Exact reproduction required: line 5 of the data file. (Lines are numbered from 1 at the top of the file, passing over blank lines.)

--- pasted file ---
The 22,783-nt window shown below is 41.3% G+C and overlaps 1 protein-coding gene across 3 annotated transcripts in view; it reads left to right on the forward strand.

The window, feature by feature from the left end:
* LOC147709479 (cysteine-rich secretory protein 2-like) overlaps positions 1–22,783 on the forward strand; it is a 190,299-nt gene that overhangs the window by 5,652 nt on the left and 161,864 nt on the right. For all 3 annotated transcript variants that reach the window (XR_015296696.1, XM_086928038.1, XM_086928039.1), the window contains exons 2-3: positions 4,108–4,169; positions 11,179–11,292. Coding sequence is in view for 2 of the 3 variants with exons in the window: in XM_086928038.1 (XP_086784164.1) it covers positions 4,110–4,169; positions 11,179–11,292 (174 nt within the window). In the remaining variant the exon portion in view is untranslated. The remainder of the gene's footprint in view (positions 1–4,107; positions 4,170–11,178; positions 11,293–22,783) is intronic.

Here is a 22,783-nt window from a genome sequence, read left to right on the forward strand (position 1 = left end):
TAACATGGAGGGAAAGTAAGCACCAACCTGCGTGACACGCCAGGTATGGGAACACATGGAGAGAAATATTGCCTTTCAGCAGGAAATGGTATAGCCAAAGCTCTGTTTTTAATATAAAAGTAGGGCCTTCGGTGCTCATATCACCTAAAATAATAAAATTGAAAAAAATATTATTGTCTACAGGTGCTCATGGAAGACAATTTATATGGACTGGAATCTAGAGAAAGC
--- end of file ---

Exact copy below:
TAACATGGAGGGAAAGTAAGCACCAACCTGCGTGACACGCCAGGTATGGGAACACATGGAGAGAAATATTGCCTTTCAGCAGGAAATGGTATAGCCAAAGCTCTGTTTTTAATATAAAAGTAGGGCCTTCGGTGCTCATATCACCTAAAATAATAAAATTGAAAAAAATATTATTGTCTACAGGTGCTCATGGAAGACAATTTATATGGACTGGAATCTAGAGAAAGC